Something else happened in those three days that was almost like an epiphany. It was in a room, barely twenty feet -by -twenty, with women assembled from all over the country, from dalits and grassroots sathins to those just returned from the U.S. universities and international assignments. Ajitha, the ex-Naxal woman of legendary daring (at least three movies had already been made on her), had realized that no existing political party would ever take women’s concerns seriously and had demanded that the national women’s movement conference be held in Kerala that year… She was speaking now. Haltingly, gropingly, narrating her pain. Of repeated sexual violation in prison, of more sexual harassment by doctors, of a level of trauma that robbed her of her very capacity to speak, and finally the determined rescue operation by the nuns of a convent who nursed her back to language and spirit. It had taken her seven years to find her tongue again, and she used it that day to create an electrifying solidarity in that crowded room. Not even the repeated breaks for five interpreters to translate her words into five different languages could break that spell. There was a stunned silence when Ajitha finished talking. Then a poor rural woman from Madhya Pradesh cried out – “I will make my daughter a lawyer so that she can ensure no woman has to go through such suffering again!” And another from Rajasthan exclaimed– “We will strengthen our sangathanas such that no one can dare do this to a woman when we are there…” And the more ‘sophisticated’ urban women remained silent, not trusting their voices lest they break down completely. It was the experience of a certain quality of bonding with women whom I had never met before and would probably never meet again; a bonding that connected me to both history and the future, and became one of the rare compelling forces of life.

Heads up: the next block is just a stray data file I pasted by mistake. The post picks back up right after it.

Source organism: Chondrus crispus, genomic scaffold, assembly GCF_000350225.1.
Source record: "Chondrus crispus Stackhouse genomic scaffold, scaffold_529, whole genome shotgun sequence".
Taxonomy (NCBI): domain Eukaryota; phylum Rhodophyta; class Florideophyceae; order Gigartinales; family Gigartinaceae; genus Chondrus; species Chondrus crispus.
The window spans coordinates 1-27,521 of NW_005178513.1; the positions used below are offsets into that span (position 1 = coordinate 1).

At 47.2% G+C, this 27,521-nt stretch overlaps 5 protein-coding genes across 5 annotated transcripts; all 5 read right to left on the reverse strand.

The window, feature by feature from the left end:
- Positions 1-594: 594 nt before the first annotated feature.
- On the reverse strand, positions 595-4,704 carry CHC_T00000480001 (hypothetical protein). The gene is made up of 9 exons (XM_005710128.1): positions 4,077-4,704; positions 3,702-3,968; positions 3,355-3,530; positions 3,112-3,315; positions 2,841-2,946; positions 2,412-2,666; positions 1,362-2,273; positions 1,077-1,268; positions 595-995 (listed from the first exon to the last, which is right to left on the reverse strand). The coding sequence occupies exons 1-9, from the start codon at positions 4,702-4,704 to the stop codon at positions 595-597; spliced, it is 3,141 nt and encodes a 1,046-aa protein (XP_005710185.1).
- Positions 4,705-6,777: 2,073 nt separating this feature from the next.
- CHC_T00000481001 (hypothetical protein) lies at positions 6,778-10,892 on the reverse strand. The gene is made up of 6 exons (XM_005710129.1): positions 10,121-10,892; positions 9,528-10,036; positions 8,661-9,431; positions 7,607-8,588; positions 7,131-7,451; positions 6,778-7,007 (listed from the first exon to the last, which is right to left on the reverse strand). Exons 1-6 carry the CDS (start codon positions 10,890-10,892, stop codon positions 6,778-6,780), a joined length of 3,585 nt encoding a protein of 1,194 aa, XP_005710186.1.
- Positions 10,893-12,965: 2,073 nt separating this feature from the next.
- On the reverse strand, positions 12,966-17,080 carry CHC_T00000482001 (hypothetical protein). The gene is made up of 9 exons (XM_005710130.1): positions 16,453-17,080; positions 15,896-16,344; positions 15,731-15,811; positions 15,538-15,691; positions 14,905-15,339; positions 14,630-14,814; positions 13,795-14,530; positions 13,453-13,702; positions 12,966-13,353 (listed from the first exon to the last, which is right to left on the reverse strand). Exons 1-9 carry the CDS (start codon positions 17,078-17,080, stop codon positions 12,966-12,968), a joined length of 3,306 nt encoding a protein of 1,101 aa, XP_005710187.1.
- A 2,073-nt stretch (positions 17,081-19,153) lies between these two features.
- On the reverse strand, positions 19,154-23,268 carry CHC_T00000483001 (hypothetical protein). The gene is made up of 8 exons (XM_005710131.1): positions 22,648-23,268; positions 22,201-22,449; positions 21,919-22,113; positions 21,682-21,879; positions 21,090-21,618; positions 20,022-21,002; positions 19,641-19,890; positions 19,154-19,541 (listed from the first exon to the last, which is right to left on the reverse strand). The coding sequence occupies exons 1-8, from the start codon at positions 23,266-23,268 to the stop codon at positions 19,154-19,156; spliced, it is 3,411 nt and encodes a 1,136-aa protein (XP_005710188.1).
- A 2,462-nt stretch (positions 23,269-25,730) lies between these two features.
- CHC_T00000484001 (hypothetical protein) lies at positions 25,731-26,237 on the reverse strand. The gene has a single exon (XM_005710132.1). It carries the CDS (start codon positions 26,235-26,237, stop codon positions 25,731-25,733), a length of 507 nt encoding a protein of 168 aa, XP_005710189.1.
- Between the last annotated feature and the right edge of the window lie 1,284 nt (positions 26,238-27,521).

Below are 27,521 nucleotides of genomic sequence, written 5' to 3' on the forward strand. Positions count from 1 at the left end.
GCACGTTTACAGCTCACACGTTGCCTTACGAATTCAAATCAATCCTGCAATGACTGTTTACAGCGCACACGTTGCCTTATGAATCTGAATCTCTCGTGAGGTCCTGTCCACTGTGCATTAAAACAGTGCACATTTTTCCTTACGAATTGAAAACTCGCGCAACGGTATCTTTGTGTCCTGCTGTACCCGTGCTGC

The agonized yet powerful promises of those women from the villages of Madhya Pradesh and Rajasthan continued to haunt me as I listened to six and ten year old Muslim children, in Gujarat in 2002, telling us what they had seen being done to their mothers in front of their very eyes. And they continued to drum in my head as I heard peasant women, in Nandigram in 2007, trying to express both the trauma of having been gang raped by cadres of the ruling political party, as well as their fear and fury at having their land appropriated forcefully.